About Antonio Capaldo


Antonio Capaldo is the Chairman of Feudi di San Gregorio. Upon receiving a degree in Economics from University of Rome La Sapienza, Antonio moved to Paris to work for Lazard. After gaining valuable experience at this prominent financial advisory and asset management firm, he resigned in 2003 and moved to London where he earned a Masters in Management and Economics at the London School of Economics, and then completed his PhD in Economics and Finance as a joint program between London School of Economics and University of Rome. After receiving both of these degrees, he worked at McKinsey & Company beginning in 2004, and by 2008, he was appointed as a partner of the firm. During this time, Antonio also received his sommelier certification, and at every possible occasion, he spent time in the vineyards and was involved in the most important decisions regarding the management of the winery. After approximately ten years of external experience in finance (Lazard) and in strategic consultancy (McKinsey), Antonio joined Feudi at the beginning of 2009.


Q & A with Antonio Capaldo about why he joined the family business:

What made you change careers and go into the family business?


It was one of these moments in life when you almost don’t think, although it was a very important decision for me and my family. I felt immediately it was the right thing to do.


Of course passion for wine, of course the challenge behind managing a company after long years in consultancy…but most importantly the reason was the love I have for my Dad. I wanted to help him to make the winery stronger and more successful, knowing how deeply he was emotionally attached to this project.


We did not say much…but we were both happy about this.


What are you most proud of today?


Two things:


  1. That I did not arrive and immediately do any of the things that “from the outside” looked like the right things to do to improve the winery management. I waited some time instead and all those ideas proved somehow wrong.  I learned that time is the key to the wine industry in all possible angles.
  1. That many people want to come and work for us today. It is a great achievement.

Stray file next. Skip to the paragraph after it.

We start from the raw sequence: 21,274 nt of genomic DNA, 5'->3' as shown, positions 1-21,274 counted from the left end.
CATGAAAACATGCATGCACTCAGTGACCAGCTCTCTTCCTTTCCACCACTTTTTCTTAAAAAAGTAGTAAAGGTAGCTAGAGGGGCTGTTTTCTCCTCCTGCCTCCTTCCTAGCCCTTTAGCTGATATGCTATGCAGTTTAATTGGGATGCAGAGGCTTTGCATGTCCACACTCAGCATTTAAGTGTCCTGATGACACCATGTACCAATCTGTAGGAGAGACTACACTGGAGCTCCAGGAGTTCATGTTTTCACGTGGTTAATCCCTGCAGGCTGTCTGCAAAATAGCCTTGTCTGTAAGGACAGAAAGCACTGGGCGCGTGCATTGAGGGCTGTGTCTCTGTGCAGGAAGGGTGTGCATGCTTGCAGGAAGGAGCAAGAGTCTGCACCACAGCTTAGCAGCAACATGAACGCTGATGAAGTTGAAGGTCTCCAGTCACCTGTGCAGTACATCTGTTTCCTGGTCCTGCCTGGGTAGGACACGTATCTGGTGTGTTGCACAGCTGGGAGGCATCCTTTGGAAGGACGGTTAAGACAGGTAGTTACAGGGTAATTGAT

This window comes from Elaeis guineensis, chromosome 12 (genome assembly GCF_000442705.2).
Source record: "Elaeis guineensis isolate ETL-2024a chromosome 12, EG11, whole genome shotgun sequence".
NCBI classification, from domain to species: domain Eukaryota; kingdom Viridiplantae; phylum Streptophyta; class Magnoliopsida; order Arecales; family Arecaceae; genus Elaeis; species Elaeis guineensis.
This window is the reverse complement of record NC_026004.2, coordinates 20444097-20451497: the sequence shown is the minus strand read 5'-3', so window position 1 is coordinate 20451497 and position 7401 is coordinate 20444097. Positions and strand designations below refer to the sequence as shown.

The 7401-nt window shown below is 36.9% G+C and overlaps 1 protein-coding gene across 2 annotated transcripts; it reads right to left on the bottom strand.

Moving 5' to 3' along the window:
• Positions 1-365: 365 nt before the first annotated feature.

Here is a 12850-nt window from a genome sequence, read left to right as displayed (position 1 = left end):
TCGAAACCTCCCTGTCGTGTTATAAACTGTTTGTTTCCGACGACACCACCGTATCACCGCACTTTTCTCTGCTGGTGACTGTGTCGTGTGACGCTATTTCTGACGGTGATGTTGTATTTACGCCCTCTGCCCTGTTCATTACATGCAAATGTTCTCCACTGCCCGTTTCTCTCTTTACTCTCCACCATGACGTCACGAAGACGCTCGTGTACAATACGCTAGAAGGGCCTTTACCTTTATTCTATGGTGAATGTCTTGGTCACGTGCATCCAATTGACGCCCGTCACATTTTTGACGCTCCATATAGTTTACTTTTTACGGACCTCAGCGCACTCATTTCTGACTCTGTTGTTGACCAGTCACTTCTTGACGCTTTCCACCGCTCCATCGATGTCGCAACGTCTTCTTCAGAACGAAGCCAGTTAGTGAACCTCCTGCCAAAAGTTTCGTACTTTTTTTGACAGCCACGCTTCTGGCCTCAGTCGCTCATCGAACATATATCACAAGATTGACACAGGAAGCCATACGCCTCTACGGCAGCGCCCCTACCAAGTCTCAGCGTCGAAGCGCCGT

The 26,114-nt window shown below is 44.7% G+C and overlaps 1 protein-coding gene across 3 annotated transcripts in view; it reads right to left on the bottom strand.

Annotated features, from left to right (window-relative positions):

Success is mostly about having the right people in the right position enthusiastically doing their job…and from the outside everybody can see that my team is proud and happy.


You promote your agronomist, Pierpaolo Sirch, and the techniques he uses, can you tell us your philosophy?


From a production standpoint: Vineyards first. Many people say that and we also used to say that but now we DO it.  Following this approach means a lot of investments and also refraining from the temptation to “adjust” in the winery.  We are doing this seriously and I am very happy about this.


From a stylistic standpoint, my objective is to make wines that make you want to drink a second glass (and third etc, etc)


What do you want people to think of when they see Feudi wines?


That they are beautiful. Outside and inside, this is beautiful to me.


Can you discuss the history of your labels?


Most of our labels reproduce mosaics from the Galla Placidia Mausoleum in Ravenna. Masterpieces of Byzantinian art, the most famous art when Gregorio Magno was Pope.


At the beginning we had large labels just like everyone else, but then…we met Massimo Vignelli.


When did the collaboration with Massimo Vignelli begin?


In 2000 my uncle and myself met Massimo and Lella Vignelli in Nerano on the Amalfi Coast. We decided to work together on an innovative project: reinvent our brand image.


And then the new labels came in 2001: Massimo preserved the mosaic, the golden text but then he invented a new shape that became rapidly (although not well received in the immediate beginning) a real design standard. This step was very important to define the winery we are today. Massimo was a real master, and helped us in all possible ways. I was very attached to him and we lost part of our soul when he died in 2014.